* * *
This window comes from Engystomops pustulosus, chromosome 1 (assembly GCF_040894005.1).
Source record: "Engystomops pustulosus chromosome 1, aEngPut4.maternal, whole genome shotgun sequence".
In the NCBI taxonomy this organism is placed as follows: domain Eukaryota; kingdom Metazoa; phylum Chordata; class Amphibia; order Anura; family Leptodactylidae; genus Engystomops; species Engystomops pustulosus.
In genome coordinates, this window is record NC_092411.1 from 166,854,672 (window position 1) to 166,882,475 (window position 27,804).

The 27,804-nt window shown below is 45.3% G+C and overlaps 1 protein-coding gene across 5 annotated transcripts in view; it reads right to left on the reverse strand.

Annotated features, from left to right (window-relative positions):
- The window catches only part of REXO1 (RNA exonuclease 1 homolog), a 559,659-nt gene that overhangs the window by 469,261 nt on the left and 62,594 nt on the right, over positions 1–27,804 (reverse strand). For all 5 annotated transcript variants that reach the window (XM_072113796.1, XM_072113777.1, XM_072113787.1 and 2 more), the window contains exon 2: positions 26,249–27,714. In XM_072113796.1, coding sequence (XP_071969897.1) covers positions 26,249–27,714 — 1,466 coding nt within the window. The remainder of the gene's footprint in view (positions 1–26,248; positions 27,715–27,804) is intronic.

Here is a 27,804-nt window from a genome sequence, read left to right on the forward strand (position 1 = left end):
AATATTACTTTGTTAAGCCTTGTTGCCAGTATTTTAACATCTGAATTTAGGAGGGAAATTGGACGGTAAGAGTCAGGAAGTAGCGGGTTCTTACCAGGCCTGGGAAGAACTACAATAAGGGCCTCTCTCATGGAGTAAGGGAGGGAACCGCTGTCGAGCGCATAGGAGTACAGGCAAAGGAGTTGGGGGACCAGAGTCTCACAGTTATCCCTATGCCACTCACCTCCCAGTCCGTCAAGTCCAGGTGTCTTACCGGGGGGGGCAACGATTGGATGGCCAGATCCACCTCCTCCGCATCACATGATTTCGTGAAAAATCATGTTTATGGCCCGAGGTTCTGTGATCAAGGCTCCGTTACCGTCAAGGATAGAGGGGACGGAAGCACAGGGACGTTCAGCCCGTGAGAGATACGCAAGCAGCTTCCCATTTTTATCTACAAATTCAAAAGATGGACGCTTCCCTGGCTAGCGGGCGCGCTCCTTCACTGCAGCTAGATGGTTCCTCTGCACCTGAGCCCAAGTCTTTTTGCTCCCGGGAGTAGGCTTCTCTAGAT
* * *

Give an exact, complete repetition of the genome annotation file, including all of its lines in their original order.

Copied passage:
This window comes from Engystomops pustulosus, chromosome 1 (assembly GCF_040894005.1).
Source record: "Engystomops pustulosus chromosome 1, aEngPut4.maternal, whole genome shotgun sequence".
In the NCBI taxonomy this organism is placed as follows: domain Eukaryota; kingdom Metazoa; phylum Chordata; class Amphibia; order Anura; family Leptodactylidae; genus Engystomops; species Engystomops pustulosus.
In genome coordinates, this window is record NC_092411.1 from 166,854,672 (window position 1) to 166,882,475 (window position 27,804).

The 27,804-nt window shown below is 45.3% G+C and overlaps 1 protein-coding gene across 5 annotated transcripts in view; it reads right to left on the reverse strand.

Annotated features, from left to right (window-relative positions):
- The window catches only part of REXO1 (RNA exonuclease 1 homolog), a 559,659-nt gene that overhangs the window by 469,261 nt on the left and 62,594 nt on the right, over positions 1–27,804 (reverse strand). For all 5 annotated transcript variants that reach the window (XM_072113796.1, XM_072113777.1, XM_072113787.1 and 2 more), the window contains exon 2: positions 26,249–27,714. In XM_072113796.1, coding sequence (XP_071969897.1) covers positions 26,249–27,714 — 1,466 coding nt within the window. The remainder of the gene's footprint in view (positions 1–26,248; positions 27,715–27,804) is intronic.

Here is a 27,804-nt window from a genome sequence, read left to right on the forward strand (position 1 = left end):
AATATTACTTTGTTAAGCCTTGTTGCCAGTATTTTAACATCTGAATTTAGGAGGGAAATTGGACGGTAAGAGTCAGGAAGTAGCGGGTTCTTACCAGGCCTGGGAAGAACTACAATAAGGGCCTCTCTCATGGAGTAAGGGAGGGAACCGCTGTCGAGCGCATAGGAGTACAGGCAAAGGAGTTGGGGGACCAGAGTCTCACAGTTATCCCTATGCCACTCACCTCCCAGTCCGTCAAGTCCAGGTGTCTTACCGGGGGGGGCAACGATTGGATGGCCAGATCCACCTCCTCCGCATCACATGATTTCGTGAAAAATCATGTTTATGGCCCGAGGTTCTGTGATCAAGGCTCCGTTACCGTCAAGGATAGAGGGGACGGAAGCACAGGGACGTTCAGCCCGTGAGAGATACGCAAGCAGCTTCCCATTTTTATCTACAAATTCAAAAGATGGACGCTTCCCTGGCTAGCGGGCGCGCTCCTTCACTGCAGCTAGATGGTTCCTCTGCACCTGAGCCCAAGTCTTTTTGCTCCCGGGAGTAGGCTTCTCTAGAT